Here are all of the posts tagged ‘Pakistan’.

Social, Digital and Mobile in Pakistan

by Simon Kemp in News

Just like our last SDMW feature country, Bangladesh, Pakistan is a member of the 100 million club.

The online environment in Pakistan is changing rapidly, as a quick comparison between today’s report and our first edition from December 2011 will testify.

The key headlines from this second edition are as follows:

  • Pakistan has almost 30 million internet users, although penetration remains low at just 15%;
  • Social Media use has grown by almost 50% since our last report, passing 8 million monthly users in the past couple of weeks;
  • Mobile continues to grow quickly, with the country’s telcos adding more than 1 million new subscriptions each month in 2012.

As ever with our SDMW reports though, it’s the more focused details that tell the best stories.

With more than two thirds of Pakistan’s 190 million inhabitants below the age of 30, it’s clear that the nation benefits from a young and dynamic population.

Furthermore, despite financial challenges – the average income in Pakistan is less than $3,000 per year – Pakistanis are embracing connected devices and the content that they offer.

Interestingly, 80% of Pakistan’s netizens spend more than one hour each day on the internet, although the average ‘internet session’ lasts just 5 minutes, suggesting that Pakistanis go online multiple times each day for short ‘browsing snacks’.

The majority of netizens use laptops to access the internet, although 30% of internet users go online via a mobile phone – perhaps unsurprising given that more than 100 million mobile subscriptions have been activated in Pakistan to date.

Mobile penetration still remains relatively low however, at just over 60% – well below Asia’s regional average of 82%.

Social media penetration also remains acutely low, with barely 4% of the country’s population using Facebook, even though the site appears to maintain its position as the most popular social network in the country.

Social media remains a largely male preserve too, with men accounting for almost 70% of the country’s social media users.

However, Facebook is adding new users in Pakistan at a rate of one every 12 seconds, and 28% of social media users make use of 2 or more platforms, suggesting plenty of potential for growth in social media use in the country during 2013.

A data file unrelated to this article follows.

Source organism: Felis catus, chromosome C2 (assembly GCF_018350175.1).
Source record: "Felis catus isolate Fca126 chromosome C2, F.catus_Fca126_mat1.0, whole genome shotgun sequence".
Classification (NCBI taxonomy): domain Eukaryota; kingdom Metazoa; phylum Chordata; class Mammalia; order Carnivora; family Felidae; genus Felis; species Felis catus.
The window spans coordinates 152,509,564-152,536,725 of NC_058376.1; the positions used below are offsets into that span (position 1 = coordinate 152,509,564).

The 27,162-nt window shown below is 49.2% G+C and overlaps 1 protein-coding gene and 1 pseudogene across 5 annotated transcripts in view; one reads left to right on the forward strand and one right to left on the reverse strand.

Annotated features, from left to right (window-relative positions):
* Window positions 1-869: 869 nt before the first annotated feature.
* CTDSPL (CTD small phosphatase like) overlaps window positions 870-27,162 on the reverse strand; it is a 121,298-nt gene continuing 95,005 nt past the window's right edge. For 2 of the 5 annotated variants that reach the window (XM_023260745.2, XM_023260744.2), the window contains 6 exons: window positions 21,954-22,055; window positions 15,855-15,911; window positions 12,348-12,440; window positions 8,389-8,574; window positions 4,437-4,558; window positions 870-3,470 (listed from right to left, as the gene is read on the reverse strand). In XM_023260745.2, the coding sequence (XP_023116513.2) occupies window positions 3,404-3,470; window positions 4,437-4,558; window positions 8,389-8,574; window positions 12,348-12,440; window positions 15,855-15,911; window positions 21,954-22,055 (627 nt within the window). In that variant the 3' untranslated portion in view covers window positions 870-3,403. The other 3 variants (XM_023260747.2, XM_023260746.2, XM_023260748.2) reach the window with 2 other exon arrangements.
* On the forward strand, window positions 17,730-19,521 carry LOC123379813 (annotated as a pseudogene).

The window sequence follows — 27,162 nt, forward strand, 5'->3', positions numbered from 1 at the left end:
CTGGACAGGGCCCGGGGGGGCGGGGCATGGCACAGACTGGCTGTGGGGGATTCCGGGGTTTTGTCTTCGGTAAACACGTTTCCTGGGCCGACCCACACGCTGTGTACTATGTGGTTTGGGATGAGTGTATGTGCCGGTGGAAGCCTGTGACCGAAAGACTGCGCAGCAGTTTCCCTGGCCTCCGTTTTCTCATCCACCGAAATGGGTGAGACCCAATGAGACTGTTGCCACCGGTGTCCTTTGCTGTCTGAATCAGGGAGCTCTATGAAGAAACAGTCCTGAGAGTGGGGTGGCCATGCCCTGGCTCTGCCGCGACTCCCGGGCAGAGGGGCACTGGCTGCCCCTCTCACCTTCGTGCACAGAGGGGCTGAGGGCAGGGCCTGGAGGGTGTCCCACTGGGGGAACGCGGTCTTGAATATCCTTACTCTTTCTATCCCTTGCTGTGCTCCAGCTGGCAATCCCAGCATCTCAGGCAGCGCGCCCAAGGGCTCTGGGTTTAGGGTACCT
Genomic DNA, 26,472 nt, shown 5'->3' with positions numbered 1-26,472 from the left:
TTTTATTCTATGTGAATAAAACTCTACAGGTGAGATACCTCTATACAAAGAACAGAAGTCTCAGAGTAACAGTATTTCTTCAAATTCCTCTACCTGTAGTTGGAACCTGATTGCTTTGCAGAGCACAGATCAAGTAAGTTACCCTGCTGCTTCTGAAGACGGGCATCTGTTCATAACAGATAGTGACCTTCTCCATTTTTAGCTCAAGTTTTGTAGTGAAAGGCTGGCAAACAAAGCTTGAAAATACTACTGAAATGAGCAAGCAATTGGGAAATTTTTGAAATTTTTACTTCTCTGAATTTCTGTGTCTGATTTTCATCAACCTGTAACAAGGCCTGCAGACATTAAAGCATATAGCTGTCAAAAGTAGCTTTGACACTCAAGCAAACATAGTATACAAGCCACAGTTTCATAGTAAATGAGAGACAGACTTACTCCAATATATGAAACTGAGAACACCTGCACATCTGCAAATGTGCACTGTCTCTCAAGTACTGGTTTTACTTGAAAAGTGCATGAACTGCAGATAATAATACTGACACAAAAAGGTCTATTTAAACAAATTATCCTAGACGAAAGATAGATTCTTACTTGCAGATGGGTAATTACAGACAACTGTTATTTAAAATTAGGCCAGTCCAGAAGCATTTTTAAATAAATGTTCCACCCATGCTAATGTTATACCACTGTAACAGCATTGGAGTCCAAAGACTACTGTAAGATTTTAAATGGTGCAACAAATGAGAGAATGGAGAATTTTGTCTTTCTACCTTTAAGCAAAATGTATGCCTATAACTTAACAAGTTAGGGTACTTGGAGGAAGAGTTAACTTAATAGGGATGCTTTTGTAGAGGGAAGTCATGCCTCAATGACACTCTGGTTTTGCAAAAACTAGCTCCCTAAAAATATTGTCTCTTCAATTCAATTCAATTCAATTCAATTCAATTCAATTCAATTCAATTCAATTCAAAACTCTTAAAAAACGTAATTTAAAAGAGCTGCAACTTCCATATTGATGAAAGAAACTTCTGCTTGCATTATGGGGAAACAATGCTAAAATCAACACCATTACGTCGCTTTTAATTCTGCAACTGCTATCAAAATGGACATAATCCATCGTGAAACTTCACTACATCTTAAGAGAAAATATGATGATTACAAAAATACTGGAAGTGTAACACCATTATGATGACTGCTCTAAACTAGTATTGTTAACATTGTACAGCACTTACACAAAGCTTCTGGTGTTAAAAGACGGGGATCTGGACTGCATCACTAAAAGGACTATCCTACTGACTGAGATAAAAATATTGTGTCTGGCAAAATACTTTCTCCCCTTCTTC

Crucially for marketers, two thirds of the country’s Facebook users are below the age of 25, and more than half of them come from the country’s richest 10% of households, resulting in a highly concentrated social media audience of young, affluent consumers.

Nearly three quarters of these users log in to Facebook daily too, and spend an average of 40 minutes on the site each day, mostly between 6pm and midnight.

Twitter users hover around the 2 million mark, although some estimates put Pakistan’s Twitter population closer to 3 million. Google+ also appears to have a certain popularity in Pakistan, although exact user numbers are harder to come by.

As with many countries around Asia though, the real excitement lies in mobile. Someone takes out a new mobile subscription every 2 seconds in Pakistan, resulting in growth of 46,500 new subscriptions every day.

Despite this impressive growth, however, mobile internet usage remains sparse, and just 15 million people in the country access internet services via mobile, even though the government reports that 64% of the population has the potential to access mobile internet services.

Of those who already access the internet via mobile, 75% do so via Symbian-powered devices, and most people in Pakistan continue to rely on feature phones.

Lack of 3G coverage may play a role in the slow uptake of mobile internet, and extending the coverage of these faster networks beyond today’s paltry 0.4% of the population would likely boost the country’s online connectivity.

These numbers all point to significant opportunities for growth though, so Pakistan is certainly another one to watch for 2013.

The sources for all the stats can be found at the bottom of each slide in the SlideShare deck above. You can download a high-res PDF of this report here.

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